Bring your written texts to each session and be prepared to discuss what you have written. Since you  are asked to share your ideas in class, it is essential to have done all the readings and any visual search before each session. In addition, you should consult the course information on ICE each week to stay abreast of changes, announcements, changes in hours of availability, and other information related to the course.


You are responsible to attend the course meetings, to be punctual to class, and to participate in class dialogues. Missing class should be limited to illness and emergencies.  Class attendance and participation is essential to your understanding of the material and the development of knowledge and for this reason, many absences create a huge obstacle in your participation and learning.  All coursework which is submitted to me must be submitted to me in person.  Please do not submit or collect any coursework for anyone but yourself for reasons of privacy and my responsibility to secure students’ work.


Prepare for class each week by completing the readings. If you are not acquainted with methods for reading primary sources, please familiarize yourself with various methods for reading a text.  Also, remember to take notes, look up all vocabulary words that you do not know. In other words, come to class ready to discuss the materials for each week.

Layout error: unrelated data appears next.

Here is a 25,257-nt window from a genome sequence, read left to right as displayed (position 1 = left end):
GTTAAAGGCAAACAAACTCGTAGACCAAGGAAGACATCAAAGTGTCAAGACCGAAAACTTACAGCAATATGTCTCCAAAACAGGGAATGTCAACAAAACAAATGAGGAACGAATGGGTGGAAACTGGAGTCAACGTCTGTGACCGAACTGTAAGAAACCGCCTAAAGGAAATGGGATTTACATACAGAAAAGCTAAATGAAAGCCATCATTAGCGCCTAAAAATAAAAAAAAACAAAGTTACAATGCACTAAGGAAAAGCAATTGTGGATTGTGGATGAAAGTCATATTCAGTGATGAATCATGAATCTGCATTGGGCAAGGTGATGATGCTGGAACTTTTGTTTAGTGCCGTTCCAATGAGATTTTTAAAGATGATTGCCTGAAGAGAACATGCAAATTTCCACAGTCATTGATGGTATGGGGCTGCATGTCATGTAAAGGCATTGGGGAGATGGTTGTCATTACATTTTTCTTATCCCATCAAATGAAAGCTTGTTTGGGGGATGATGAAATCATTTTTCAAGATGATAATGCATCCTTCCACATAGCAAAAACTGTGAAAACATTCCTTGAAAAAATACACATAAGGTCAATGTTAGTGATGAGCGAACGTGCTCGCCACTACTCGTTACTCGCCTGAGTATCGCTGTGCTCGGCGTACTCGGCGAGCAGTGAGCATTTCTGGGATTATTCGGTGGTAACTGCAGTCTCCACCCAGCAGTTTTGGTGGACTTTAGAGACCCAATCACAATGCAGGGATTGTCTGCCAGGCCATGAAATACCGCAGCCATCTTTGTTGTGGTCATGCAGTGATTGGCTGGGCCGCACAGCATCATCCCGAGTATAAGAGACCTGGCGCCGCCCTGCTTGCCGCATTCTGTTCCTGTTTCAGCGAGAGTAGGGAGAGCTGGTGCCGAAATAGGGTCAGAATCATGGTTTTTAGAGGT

My approach to pedagogy is highly informed by the Brazilian educator, Paolo Friere, who poses an alternative to what he terms “banking” methods of teaching in which students are receptacles for the “knowledge” dictated by the professor and in which their task in learning is simply to memorize and regurgitate the materials given.  His solution,  what he calls “problem-posing” education, entails a type of learning that necessitates dialogue, disposes with the authoritarian role of the teacher, and leans heavily on critical reflection so that students might be able to overcome “false perceptions” of reality and hence maintain a critical awareness of the world.  (This is what he calls concientización .)  In short, this is the philosophy of teaching which I maintain since I believe to do otherwise is basically an injustice to the process of learning, hence an injustice to the students.